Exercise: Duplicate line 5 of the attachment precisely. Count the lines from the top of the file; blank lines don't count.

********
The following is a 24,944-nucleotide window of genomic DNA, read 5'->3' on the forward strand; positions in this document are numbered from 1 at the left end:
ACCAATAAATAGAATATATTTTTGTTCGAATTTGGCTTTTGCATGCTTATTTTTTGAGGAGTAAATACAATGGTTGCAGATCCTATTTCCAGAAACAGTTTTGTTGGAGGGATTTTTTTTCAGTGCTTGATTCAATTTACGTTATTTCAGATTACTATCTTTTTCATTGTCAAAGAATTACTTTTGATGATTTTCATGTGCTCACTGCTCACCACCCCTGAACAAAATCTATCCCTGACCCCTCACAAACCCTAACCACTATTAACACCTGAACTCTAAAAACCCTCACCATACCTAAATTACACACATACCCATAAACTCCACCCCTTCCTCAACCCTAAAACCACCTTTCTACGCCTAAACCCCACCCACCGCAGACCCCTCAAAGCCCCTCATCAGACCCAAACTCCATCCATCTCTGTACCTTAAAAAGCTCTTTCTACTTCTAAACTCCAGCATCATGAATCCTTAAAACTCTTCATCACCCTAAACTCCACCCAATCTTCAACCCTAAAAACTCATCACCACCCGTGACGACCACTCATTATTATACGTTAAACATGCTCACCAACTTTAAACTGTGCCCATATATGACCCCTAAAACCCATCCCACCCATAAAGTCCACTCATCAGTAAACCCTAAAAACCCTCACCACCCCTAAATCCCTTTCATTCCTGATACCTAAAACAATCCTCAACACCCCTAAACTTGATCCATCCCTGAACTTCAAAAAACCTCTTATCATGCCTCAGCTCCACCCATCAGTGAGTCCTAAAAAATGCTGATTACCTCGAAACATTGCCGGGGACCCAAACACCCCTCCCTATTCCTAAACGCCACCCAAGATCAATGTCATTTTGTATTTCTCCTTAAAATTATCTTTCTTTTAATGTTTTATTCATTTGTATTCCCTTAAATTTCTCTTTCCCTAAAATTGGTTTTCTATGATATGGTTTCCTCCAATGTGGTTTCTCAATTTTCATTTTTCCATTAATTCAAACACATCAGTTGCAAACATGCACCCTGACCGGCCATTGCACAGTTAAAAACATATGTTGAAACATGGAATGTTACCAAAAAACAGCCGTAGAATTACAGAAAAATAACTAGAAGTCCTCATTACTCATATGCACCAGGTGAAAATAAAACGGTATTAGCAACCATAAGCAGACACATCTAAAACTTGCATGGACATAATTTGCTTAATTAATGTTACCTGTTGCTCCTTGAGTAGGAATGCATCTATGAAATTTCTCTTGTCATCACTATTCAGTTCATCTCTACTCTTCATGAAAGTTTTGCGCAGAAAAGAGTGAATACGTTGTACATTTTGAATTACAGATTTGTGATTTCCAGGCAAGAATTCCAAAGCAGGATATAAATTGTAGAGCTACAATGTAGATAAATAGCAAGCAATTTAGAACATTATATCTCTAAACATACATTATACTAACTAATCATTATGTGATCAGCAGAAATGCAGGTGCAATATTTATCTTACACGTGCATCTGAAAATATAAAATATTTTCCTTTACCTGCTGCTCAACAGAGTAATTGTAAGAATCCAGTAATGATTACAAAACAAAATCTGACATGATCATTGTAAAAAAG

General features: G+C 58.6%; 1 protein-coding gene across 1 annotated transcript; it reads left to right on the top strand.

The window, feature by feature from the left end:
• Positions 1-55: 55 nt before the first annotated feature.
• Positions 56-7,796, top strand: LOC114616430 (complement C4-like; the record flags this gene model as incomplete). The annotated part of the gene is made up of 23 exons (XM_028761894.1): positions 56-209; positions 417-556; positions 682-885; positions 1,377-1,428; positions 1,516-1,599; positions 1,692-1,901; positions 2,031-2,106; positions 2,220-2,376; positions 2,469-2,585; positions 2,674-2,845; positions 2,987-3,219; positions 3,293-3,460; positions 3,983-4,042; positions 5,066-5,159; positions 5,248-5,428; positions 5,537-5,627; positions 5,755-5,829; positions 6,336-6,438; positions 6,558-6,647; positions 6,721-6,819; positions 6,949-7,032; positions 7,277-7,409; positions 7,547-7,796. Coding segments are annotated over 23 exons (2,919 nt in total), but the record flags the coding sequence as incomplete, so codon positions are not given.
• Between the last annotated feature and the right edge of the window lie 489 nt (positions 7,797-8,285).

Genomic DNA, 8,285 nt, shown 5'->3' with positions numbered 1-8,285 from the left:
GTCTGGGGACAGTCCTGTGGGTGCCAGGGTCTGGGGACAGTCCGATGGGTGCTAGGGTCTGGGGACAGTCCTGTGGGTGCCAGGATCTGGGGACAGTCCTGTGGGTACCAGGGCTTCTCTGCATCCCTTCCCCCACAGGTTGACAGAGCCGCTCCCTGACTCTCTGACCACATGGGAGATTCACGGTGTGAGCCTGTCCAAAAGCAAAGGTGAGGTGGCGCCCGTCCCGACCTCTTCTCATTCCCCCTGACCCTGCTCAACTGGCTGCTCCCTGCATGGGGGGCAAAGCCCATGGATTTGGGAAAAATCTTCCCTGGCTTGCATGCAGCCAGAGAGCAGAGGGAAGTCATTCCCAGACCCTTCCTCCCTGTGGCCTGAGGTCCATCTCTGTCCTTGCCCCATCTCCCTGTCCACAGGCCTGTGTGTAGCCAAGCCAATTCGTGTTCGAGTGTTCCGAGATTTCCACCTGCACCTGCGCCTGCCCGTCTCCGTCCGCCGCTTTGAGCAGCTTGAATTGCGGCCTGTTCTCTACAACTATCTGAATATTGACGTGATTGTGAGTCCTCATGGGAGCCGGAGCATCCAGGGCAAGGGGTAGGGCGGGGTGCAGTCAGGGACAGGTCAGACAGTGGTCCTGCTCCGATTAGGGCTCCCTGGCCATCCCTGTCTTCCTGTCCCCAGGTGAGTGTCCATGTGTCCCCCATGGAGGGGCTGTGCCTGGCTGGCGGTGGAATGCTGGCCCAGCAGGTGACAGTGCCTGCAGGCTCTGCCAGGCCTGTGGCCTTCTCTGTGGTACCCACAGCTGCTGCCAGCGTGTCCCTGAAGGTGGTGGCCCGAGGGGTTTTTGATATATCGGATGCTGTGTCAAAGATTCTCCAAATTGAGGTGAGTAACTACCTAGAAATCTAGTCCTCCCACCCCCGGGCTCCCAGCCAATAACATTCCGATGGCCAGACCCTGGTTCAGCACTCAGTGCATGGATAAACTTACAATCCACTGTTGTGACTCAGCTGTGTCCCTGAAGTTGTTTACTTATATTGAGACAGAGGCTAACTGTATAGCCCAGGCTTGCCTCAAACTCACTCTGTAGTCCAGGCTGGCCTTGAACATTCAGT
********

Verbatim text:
• Positions 1-55: 55 nt before the first annotated feature.